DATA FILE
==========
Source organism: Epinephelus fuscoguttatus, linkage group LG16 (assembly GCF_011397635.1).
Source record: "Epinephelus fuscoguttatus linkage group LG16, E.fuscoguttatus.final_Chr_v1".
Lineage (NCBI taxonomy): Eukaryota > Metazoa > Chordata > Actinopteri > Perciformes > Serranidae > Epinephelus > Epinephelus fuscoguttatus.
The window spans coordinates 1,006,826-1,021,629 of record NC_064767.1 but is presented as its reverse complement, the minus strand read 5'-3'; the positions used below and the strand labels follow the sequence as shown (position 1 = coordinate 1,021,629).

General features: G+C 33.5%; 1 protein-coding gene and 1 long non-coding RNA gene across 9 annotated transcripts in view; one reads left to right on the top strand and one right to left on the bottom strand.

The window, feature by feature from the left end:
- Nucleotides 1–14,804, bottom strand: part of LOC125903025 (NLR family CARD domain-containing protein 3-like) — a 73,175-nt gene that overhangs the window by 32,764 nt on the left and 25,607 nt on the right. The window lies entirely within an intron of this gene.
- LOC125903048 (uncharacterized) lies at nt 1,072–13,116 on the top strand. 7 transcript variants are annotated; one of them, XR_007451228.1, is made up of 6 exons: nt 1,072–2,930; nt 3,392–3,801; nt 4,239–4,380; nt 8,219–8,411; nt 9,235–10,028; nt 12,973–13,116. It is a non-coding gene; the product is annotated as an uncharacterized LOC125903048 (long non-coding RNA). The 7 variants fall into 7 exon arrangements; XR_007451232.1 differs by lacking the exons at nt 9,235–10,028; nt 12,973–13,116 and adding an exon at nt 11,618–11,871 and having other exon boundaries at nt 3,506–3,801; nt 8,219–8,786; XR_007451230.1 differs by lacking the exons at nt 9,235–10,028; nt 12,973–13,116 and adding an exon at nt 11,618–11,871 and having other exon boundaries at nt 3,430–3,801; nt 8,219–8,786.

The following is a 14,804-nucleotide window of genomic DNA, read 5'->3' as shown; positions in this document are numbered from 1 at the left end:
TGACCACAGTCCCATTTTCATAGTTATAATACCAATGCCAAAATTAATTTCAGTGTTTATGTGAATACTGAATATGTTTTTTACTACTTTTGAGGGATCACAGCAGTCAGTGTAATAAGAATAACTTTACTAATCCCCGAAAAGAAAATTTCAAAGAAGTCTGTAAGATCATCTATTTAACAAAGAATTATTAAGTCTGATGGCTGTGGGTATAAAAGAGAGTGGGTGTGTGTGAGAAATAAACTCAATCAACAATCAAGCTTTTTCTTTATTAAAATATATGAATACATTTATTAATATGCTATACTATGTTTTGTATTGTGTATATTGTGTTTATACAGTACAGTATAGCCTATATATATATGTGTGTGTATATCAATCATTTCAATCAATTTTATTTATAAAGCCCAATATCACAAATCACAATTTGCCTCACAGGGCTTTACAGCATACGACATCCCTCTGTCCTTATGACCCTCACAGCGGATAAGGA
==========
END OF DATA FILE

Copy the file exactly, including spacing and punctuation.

Source organism: Epinephelus fuscoguttatus, linkage group LG16 (assembly GCF_011397635.1).
Source record: "Epinephelus fuscoguttatus linkage group LG16, E.fuscoguttatus.final_Chr_v1".
Lineage (NCBI taxonomy): Eukaryota > Metazoa > Chordata > Actinopteri > Perciformes > Serranidae > Epinephelus > Epinephelus fuscoguttatus.
The window spans coordinates 1,006,826-1,021,629 of record NC_064767.1 but is presented as its reverse complement, the minus strand read 5'-3'; the positions used below and the strand labels follow the sequence as shown (position 1 = coordinate 1,021,629).

General features: G+C 33.5%; 1 protein-coding gene and 1 long non-coding RNA gene across 9 annotated transcripts in view; one reads left to right on the top strand and one right to left on the bottom strand.

The window, feature by feature from the left end:
- Nucleotides 1–14,804, bottom strand: part of LOC125903025 (NLR family CARD domain-containing protein 3-like) — a 73,175-nt gene that overhangs the window by 32,764 nt on the left and 25,607 nt on the right. The window lies entirely within an intron of this gene.
- LOC125903048 (uncharacterized) lies at nt 1,072–13,116 on the top strand. 7 transcript variants are annotated; one of them, XR_007451228.1, is made up of 6 exons: nt 1,072–2,930; nt 3,392–3,801; nt 4,239–4,380; nt 8,219–8,411; nt 9,235–10,028; nt 12,973–13,116. It is a non-coding gene; the product is annotated as an uncharacterized LOC125903048 (long non-coding RNA). The 7 variants fall into 7 exon arrangements; XR_007451232.1 differs by lacking the exons at nt 9,235–10,028; nt 12,973–13,116 and adding an exon at nt 11,618–11,871 and having other exon boundaries at nt 3,506–3,801; nt 8,219–8,786; XR_007451230.1 differs by lacking the exons at nt 9,235–10,028; nt 12,973–13,116 and adding an exon at nt 11,618–11,871 and having other exon boundaries at nt 3,430–3,801; nt 8,219–8,786.

The following is a 14,804-nucleotide window of genomic DNA, read 5'->3' as shown; positions in this document are numbered from 1 at the left end:
TGACCACAGTCCCATTTTCATAGTTATAATACCAATGCCAAAATTAATTTCAGTGTTTATGTGAATACTGAATATGTTTTTTACTACTTTTGAGGGATCACAGCAGTCAGTGTAATAAGAATAACTTTACTAATCCCCGAAAAGAAAATTTCAAAGAAGTCTGTAAGATCATCTATTTAACAAAGAATTATTAAGTCTGATGGCTGTGGGTATAAAAGAGAGTGGGTGTGTGTGAGAAATAAACTCAATCAACAATCAAGCTTTTTCTTTATTAAAATATATGAATACATTTATTAATATGCTATACTATGTTTTGTATTGTGTATATTGTGTTTATACAGTACAGTATAGCCTATATATATATGTGTGTGTATATCAATCATTTCAATCAATTTTATTTATAAAGCCCAATATCACAAATCACAATTTGCCTCACAGGGCTTTACAGCATACGACATCCCTCTGTCCTTATGACCCTCACAGCGGATAAGGA